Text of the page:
Brian December 31st, 2012
Like most things, the answer to this question depends on who you ask. In current usage, ”Yoga” primarily refers to a physical practice involving stretching and strengthening the body. This practice of yoga may also include breathing exercises, meditation, and diet.
Stepping back a bit, the word yoga has a variety of meanings. It is a Sanskrit word that is commonly translated as “union” or “yoke.” In this context, the word is used in terms of finding “union with” or being “yoked to” some type of higher power. When the word is used this way, it is often referring to one of the 6 main Yogas, meaning paths or methods for finding your way to a god. Since these practices originated in India, the gods being sought are, of course, Hindu gods, but the practices are thought to be universal and can make a person more available to spiritual experience regardless of religious affiliation.
The 6 main Yogas are:
- Karma Yoga: The yoga of selfless service. In this approach, an individual dedicates the fruits of their actions to something other than themself. Mother Theresa is a good example of someone using this path to god.
- Bhakti Yoga: The yoga of devotion. This path of yoga is said to be suitable for those of an emotional nature. Although their devotion has a negative connotation in this country, the Hare Krishnas are examples of Bhakti Yogis. Ghandi and Martin Luther King Jr. are other examples.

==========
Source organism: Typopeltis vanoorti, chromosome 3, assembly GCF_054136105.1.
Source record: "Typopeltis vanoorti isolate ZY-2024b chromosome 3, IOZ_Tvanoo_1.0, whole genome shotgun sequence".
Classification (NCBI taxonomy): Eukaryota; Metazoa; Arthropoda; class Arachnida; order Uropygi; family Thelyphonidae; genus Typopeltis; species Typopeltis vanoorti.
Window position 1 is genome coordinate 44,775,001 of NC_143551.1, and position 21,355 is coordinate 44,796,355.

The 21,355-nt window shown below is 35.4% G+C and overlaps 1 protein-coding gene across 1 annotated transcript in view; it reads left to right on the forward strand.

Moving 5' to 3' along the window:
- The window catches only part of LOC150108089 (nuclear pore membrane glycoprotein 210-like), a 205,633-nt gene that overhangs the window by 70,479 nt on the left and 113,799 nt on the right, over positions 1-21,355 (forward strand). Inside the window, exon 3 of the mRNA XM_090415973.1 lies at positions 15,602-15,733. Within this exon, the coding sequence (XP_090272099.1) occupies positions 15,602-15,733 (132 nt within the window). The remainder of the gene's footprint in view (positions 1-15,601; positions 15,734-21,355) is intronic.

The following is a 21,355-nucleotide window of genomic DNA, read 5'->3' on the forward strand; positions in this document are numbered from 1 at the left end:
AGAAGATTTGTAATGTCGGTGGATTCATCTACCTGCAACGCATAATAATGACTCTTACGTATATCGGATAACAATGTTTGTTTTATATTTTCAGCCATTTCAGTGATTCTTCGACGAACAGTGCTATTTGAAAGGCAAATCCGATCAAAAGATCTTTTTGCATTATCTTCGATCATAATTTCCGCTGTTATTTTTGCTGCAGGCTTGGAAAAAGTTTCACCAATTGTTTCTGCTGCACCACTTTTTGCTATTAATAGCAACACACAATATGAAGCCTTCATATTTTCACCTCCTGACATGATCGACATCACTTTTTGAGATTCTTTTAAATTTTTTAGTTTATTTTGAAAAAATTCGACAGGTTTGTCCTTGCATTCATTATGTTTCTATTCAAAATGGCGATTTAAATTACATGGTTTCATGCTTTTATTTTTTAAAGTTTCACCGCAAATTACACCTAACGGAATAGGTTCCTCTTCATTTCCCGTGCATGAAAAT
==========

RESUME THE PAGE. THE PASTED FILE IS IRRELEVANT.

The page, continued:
- Hatha Yoga: The yoga of the mind and body. In the early 1900’s the traditional form of hatha yoga mixed with European gymnastics, resulting in a practice that reflects most of our current yoga culture.
- Raja Yoga: The royal yoga. Considered to be the hardest of all the paths, this yoga uses the mind to find union, primarily through meditation practice. An Indian sage named Patanjali is credited with writing a book that outlines this branch of yoga. In the book, he defines yoga as “the cessation of the fluctuations of the mind-stuff.”
- Nada Yoga: The yoga of sound. As you can imagine, the sects that follow this path to yoga tend to do a lot of chanting.
- Jnana Yoga: The yoga of the intellect. I call this path the “philosopher’s Yoga.” I went to a jnana ashram in India where they stood around rubbing their chins thoughtfully, pondering very deep questions.
Obviously there is room for overlap in these paths, and overlap comes nowhere close to describing the ways they mingle in India. My personal practice is primarily traditional Hatha Yoga, but I integrate aspects from all the paths as much as I possibly can. I like to chant, read, think, love, meditate….can’t hurt, right? And, God knows, I need all the help I can get.
- Homepage Content